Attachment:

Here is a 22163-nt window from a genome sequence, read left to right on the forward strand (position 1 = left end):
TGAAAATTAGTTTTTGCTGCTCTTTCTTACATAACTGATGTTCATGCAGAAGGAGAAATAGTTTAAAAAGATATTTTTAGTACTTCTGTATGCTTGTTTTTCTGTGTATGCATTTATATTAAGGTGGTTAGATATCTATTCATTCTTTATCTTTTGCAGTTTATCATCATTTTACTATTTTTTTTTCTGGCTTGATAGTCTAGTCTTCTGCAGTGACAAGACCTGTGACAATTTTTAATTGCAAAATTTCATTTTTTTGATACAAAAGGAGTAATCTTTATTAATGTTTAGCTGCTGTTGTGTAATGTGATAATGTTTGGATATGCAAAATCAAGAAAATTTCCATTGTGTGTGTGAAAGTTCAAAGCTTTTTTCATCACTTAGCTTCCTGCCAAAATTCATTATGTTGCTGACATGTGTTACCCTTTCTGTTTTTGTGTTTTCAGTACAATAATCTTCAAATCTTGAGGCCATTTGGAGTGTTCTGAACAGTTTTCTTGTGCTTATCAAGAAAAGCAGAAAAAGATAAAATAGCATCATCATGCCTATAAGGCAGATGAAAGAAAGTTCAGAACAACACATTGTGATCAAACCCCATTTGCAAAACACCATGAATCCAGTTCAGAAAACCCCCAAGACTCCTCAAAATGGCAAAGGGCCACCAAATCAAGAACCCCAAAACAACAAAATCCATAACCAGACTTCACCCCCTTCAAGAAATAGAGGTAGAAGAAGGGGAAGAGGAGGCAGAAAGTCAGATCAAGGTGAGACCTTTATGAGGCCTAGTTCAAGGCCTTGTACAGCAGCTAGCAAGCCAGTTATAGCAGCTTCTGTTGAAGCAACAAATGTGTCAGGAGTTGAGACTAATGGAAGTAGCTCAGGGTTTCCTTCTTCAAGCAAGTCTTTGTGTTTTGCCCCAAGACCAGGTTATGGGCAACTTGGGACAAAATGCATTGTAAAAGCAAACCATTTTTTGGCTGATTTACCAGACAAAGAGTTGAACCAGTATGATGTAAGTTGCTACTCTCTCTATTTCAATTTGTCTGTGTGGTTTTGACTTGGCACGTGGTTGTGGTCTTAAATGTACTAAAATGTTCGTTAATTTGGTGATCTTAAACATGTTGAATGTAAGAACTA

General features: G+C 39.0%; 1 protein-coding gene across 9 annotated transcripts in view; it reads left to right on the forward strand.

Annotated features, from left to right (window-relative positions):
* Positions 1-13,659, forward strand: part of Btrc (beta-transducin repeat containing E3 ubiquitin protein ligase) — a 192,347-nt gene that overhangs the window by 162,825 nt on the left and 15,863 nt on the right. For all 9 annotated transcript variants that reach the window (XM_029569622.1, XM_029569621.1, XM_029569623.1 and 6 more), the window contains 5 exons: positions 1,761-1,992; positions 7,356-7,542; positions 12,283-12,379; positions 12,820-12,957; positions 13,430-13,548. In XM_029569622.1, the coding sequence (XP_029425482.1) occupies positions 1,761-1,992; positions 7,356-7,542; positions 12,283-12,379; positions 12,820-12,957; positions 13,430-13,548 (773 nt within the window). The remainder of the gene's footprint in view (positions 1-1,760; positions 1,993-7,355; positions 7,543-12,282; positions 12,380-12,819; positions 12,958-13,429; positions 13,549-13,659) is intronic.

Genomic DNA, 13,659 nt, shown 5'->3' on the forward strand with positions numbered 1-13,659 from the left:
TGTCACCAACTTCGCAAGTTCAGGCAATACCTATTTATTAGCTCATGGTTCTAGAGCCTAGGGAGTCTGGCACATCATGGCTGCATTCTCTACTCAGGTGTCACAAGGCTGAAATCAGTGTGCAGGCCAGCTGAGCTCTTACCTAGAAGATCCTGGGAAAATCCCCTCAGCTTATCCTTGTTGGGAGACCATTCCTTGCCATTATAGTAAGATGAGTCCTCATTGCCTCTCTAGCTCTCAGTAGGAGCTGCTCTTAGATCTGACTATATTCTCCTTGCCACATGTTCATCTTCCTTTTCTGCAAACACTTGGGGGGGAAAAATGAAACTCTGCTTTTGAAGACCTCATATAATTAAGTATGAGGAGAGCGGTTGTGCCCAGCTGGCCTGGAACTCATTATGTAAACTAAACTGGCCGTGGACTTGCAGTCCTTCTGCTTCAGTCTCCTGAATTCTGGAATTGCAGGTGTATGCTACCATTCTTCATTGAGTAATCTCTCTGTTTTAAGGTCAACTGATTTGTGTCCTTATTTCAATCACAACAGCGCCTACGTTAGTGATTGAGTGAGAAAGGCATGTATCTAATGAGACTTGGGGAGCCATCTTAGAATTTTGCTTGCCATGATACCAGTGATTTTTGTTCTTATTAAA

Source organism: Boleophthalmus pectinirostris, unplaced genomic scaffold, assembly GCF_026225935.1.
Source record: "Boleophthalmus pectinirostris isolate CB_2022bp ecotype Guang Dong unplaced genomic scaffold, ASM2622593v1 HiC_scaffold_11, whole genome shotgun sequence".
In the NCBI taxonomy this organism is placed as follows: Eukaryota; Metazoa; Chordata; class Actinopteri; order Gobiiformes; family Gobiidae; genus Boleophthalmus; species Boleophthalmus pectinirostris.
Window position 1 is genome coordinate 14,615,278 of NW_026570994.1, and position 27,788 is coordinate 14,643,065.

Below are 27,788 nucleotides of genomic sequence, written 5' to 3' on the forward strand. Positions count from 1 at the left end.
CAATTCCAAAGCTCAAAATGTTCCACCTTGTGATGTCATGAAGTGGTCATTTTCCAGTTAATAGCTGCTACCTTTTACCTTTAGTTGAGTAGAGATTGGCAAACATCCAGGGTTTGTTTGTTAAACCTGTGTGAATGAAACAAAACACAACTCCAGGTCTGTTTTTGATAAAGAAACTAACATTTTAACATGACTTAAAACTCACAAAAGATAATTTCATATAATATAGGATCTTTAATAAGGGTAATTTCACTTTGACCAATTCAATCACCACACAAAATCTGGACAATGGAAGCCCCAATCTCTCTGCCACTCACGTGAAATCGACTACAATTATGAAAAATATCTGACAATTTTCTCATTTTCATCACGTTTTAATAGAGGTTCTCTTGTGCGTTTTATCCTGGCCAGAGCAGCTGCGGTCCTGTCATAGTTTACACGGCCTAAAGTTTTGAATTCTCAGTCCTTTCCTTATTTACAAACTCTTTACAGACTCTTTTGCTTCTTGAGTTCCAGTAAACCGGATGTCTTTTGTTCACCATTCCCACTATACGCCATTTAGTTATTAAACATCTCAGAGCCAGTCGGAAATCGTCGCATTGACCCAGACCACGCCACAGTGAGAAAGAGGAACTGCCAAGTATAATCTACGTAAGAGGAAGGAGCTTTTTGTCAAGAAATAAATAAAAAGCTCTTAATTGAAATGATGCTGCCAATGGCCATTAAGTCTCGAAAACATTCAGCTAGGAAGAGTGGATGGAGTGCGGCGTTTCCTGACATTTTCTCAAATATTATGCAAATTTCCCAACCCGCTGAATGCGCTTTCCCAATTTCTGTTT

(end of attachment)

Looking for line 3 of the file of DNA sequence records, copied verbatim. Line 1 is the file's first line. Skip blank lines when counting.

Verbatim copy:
General features: G+C 39.0%; 1 protein-coding gene across 9 annotated transcripts in view; it reads left to right on the forward strand.